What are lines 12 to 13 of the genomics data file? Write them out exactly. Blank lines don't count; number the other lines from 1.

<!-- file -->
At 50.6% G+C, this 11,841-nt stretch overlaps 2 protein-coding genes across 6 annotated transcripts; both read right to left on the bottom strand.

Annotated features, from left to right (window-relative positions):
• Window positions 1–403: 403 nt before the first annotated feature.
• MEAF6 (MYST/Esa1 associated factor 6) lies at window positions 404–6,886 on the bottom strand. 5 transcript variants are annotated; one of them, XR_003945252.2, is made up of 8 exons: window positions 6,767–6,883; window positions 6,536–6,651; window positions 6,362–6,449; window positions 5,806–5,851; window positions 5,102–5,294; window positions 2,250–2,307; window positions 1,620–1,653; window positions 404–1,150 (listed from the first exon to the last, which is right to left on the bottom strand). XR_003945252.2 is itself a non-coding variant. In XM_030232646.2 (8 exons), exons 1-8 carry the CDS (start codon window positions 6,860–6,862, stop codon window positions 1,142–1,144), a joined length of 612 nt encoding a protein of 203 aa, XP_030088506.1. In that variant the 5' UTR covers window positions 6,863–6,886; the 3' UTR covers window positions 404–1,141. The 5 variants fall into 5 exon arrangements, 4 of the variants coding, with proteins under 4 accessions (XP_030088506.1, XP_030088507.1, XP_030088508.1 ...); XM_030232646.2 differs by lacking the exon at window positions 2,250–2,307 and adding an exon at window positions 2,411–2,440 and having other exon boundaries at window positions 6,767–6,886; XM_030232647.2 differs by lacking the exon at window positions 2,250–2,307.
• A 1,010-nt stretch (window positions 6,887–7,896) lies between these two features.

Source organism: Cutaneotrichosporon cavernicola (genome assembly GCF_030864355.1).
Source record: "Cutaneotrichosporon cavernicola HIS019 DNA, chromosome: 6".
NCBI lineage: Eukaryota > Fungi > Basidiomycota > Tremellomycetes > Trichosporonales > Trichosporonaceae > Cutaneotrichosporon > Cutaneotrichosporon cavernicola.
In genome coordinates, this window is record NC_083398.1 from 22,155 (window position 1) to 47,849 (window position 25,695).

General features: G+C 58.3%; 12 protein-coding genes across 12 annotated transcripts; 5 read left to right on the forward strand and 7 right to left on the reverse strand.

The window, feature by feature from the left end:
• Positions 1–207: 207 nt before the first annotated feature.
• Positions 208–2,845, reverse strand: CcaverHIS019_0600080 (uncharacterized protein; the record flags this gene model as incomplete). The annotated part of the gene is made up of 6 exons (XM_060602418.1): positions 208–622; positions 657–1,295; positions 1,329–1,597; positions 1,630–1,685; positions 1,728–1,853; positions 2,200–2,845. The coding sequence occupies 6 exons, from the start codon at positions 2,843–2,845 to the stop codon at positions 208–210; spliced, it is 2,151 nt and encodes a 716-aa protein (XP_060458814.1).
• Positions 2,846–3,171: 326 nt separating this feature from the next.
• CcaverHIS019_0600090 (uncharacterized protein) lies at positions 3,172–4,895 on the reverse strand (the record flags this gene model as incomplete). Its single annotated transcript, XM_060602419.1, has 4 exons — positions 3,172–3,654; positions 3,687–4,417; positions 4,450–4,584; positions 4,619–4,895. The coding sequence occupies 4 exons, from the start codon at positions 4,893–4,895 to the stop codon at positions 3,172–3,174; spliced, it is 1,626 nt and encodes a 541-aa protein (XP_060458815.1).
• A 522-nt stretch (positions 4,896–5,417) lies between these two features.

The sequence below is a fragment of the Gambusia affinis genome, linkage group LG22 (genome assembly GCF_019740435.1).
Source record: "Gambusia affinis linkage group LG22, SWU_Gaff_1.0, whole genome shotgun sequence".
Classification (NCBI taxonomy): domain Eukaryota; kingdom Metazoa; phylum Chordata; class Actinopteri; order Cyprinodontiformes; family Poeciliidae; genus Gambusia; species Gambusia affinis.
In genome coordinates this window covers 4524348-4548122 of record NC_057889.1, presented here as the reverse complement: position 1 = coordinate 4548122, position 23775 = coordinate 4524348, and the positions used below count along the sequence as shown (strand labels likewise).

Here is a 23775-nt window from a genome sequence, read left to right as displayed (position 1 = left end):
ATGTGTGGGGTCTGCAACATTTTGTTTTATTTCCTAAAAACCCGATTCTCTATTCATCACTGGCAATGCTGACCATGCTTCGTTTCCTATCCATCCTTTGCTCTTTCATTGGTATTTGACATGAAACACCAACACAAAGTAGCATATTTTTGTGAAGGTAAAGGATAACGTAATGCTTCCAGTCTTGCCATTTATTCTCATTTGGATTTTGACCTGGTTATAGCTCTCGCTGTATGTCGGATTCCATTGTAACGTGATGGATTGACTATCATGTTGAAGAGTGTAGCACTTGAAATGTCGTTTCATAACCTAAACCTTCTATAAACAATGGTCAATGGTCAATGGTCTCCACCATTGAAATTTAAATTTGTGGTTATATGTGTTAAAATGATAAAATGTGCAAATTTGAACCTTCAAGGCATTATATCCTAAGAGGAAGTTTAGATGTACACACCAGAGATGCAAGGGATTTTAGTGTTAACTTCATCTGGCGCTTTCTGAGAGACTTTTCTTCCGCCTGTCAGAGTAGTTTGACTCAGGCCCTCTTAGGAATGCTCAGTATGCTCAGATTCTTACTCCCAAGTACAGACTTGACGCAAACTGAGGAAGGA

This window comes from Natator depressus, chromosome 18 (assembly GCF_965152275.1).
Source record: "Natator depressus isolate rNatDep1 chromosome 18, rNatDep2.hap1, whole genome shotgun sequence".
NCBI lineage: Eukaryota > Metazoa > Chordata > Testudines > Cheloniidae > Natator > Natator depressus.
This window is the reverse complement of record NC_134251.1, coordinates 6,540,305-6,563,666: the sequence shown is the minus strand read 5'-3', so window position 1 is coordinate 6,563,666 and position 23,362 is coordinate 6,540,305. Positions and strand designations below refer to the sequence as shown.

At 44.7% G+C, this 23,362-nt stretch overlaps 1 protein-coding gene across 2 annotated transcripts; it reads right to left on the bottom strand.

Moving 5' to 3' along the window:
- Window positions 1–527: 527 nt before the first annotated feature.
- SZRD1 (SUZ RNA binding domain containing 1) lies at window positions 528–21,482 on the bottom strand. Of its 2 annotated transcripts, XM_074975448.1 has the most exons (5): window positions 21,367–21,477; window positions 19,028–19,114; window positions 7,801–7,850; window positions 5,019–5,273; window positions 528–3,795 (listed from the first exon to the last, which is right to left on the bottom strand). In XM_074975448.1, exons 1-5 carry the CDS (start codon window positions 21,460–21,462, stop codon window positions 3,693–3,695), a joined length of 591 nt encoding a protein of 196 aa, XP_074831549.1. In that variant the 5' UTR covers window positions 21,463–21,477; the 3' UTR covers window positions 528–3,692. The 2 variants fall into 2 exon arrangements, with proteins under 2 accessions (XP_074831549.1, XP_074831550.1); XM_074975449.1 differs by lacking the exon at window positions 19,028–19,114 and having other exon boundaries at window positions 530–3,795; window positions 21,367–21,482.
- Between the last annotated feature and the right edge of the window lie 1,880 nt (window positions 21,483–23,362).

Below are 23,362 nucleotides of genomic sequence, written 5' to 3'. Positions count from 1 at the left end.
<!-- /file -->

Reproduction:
• Positions 1–207: 207 nt before the first annotated feature.
• Positions 208–2,845, reverse strand: CcaverHIS019_0600080 (uncharacterized protein; the record flags this gene model as incomplete). The annotated part of the gene is made up of 6 exons (XM_060602418.1): positions 208–622; positions 657–1,295; positions 1,329–1,597; positions 1,630–1,685; positions 1,728–1,853; positions 2,200–2,845. The coding sequence occupies 6 exons, from the start codon at positions 2,843–2,845 to the stop codon at positions 208–210; spliced, it is 2,151 nt and encodes a 716-aa protein (XP_060458814.1).